He’s doing a lot of patchwork, collage, and his work attracted me. So far I’ve gotten good feedback and everybody told me it’s a good idea. I’m always trying to come up with these concepts explaining what is the aim, in order to make it more famous and to get more artists involved, so we will see how it goes. It will take time, I think, but it’s okay because this is only to discover passionate people and artists.

Speaking of artists, spring 2013 collection inspired by Barnett Newman famous for his variegated colors and like the zips in his paintings how did you try to translate that into the clothes, into the collection? There’s also a little bit of athletic influence in there.
If you see the full range of the collection, you will see some tee shirts inspired by the work of Barnett Newman. The line is very modern and very minimalist. I really like his work, and I like this idea of modern art and minimalist art. So for example you can see some of the contrast and lines that refer to some of his work. There are cut-and-sewn fabrics that are influenced by his simple drawings.

You did a collaboration with Spring Court previously, and recently dropped a collab with Ebbetts Field Flannels. What's your dream collaboration?
The Spring Court collaboration happened because of Capsule. I met him there and he said we could workt together. In the future I’m planning to work with Dickies, the workwear brand. I’m a huge fan of what they do and would love to have them associated with STILL GOOD. 

The first real big collection was Fall/Winter 2012. What were some of the inspirations behind it besides Dries Van Noten?
Junya Watanabe, Marni… I like the idea of taking a clean shape and applying a mix of fabrics. I wanted to identify the brand with the fabric mix, and deconstruction of something like a shirt, in order to create a new way of wearing it. The best example that illustrates this is the short-weave zip shirt. It really exemplifies the style of the brand. So does the shirt with jersey sleeves. It’s the idea of taking an elegant product and mixing it with sporty things like fleece.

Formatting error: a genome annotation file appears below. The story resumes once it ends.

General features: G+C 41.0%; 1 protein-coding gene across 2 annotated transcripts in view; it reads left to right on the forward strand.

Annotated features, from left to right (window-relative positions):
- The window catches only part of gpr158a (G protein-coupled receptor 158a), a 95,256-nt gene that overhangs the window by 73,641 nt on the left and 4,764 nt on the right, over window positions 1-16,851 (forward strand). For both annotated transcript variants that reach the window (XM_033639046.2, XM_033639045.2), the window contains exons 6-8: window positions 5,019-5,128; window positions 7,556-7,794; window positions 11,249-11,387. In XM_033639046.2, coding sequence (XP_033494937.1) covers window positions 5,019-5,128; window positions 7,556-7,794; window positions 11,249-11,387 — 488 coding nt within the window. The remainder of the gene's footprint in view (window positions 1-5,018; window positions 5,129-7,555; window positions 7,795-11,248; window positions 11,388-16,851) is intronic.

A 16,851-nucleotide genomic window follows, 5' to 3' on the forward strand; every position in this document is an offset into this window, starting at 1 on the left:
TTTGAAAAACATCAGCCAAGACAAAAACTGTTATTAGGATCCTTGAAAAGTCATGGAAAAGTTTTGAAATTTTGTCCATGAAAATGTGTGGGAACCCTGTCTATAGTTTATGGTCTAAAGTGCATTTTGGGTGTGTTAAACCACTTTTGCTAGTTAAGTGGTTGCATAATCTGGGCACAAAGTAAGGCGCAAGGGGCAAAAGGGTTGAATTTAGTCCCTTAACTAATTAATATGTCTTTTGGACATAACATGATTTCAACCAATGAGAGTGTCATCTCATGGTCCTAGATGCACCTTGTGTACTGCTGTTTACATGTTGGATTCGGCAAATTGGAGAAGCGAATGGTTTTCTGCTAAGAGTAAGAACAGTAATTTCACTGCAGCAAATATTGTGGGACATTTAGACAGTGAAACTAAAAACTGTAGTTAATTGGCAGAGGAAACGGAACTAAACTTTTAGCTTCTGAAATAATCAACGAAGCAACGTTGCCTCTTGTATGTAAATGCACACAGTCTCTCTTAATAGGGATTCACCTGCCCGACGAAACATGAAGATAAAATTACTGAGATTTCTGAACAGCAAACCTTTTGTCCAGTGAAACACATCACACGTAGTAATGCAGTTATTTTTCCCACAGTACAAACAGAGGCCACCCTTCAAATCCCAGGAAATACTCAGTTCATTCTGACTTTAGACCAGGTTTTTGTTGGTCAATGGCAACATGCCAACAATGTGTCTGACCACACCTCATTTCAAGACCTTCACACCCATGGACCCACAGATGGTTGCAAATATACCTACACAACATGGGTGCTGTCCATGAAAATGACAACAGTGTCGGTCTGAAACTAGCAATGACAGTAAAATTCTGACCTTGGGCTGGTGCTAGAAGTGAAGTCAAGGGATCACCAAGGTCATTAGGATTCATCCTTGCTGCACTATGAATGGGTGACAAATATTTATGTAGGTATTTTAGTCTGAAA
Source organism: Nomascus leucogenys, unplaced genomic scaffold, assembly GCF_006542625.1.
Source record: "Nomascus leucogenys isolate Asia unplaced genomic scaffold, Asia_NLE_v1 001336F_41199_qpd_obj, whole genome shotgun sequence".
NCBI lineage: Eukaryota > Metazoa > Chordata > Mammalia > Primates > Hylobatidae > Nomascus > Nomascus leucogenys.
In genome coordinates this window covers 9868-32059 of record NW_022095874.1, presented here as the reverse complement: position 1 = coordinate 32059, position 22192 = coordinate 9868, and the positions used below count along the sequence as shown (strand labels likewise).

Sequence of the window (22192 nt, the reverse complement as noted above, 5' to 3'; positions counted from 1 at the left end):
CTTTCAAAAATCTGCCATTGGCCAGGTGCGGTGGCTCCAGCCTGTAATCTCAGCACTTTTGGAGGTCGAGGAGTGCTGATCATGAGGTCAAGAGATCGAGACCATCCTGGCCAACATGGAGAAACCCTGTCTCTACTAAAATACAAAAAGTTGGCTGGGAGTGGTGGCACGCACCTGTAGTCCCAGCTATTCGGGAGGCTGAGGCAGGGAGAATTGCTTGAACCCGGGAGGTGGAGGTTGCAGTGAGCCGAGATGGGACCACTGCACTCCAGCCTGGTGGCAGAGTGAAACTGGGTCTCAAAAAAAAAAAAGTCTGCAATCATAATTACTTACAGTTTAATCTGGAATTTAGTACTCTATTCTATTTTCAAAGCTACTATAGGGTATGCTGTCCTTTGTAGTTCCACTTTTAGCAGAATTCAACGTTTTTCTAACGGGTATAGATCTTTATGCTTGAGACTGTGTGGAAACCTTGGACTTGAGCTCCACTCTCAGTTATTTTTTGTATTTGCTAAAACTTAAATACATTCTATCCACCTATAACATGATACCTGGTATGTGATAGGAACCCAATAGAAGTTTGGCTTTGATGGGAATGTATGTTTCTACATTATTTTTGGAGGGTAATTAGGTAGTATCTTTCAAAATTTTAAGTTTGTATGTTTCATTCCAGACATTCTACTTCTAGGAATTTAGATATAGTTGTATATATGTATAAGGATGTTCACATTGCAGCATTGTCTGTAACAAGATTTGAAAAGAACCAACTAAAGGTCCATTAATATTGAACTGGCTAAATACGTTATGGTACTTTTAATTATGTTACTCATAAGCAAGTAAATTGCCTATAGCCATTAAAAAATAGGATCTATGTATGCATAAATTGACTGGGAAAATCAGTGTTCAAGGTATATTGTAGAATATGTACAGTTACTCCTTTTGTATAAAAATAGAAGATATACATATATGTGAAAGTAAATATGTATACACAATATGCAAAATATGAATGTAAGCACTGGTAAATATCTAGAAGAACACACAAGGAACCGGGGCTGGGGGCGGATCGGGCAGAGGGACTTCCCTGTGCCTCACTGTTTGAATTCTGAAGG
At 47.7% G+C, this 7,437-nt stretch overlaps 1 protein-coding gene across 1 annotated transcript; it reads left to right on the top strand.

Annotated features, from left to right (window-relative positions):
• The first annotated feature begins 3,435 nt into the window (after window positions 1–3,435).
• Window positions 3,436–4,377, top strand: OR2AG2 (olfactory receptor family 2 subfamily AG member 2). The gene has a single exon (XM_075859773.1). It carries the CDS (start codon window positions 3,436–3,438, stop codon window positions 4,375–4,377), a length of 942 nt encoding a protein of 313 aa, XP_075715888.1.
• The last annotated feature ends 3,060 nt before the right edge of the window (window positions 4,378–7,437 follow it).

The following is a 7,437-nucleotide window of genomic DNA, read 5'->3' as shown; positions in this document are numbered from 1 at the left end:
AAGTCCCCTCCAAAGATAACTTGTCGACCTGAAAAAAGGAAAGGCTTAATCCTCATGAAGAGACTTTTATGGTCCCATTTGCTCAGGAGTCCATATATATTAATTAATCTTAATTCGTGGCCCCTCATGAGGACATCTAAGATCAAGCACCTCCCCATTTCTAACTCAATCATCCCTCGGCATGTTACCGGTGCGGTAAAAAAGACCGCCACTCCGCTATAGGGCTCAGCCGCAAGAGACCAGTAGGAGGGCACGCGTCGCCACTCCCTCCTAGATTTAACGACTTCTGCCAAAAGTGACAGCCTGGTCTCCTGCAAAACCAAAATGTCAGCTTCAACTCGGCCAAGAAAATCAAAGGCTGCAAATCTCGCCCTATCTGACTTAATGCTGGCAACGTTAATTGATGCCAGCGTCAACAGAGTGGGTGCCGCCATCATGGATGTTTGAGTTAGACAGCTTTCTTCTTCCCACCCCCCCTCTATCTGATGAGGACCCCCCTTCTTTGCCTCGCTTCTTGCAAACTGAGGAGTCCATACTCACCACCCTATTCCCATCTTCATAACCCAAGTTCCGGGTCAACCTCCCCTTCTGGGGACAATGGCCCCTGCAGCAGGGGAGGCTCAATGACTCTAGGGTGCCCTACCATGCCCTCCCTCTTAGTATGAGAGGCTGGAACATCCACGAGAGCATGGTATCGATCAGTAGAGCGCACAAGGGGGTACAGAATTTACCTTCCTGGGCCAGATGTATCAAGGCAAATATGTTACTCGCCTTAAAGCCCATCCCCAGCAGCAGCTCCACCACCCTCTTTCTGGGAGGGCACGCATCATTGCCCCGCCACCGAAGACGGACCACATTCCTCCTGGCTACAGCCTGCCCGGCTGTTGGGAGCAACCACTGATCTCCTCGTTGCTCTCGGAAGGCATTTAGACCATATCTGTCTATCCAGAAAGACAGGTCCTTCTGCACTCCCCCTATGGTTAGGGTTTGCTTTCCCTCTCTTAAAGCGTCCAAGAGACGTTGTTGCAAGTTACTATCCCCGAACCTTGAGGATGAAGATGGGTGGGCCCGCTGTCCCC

You’re pretty much running a one-man operation. But you learned how to make the clothes from Dries Van Noten, and a little of the PR/marketing side through Kitsuné. What are some of the practices these guys taught you?
I think it’s very important to wear both hats­—design and marketing. This is my own project, so it’s not easy, but it’s easier to have creative control. You’re able to sell and show your product, and your love for it. But I’m more into the design. 

My aim is to just do the design, but have a good team doing all the sales. For Fall/Winter 2013, I’m bringing in a team to help me. I have a showroom in New York and a team in Japan. So gradually, I’m only focusing on the designs. But I think when you launch something, it’s important to be aware of both of these things. 

How has the brand been received, and where do you see it going?
I have about 40 stockists around the world. So it’s going well. But I’m managing everything, so it’s tough. But it’s my passion, so I won’t stop. When I launched the brand, I knew exactly where I wanted it to be sold. I was trying to discover all the stores, blogs, and magazines in the market to create the brand vision and what brands I wanted to be sold with.

So the first collection I wanted to be sold with Wood Wood, Norse Projects… sort of street culture, and then gradually move towards a more high-end look. Now I have stockists that not only carry Norse Projects and Wood Wood, but also Rick Owens, Dries Van Noten, and Marni. More stores are mixing high-end brands with street brands, like Tres Bien Shop.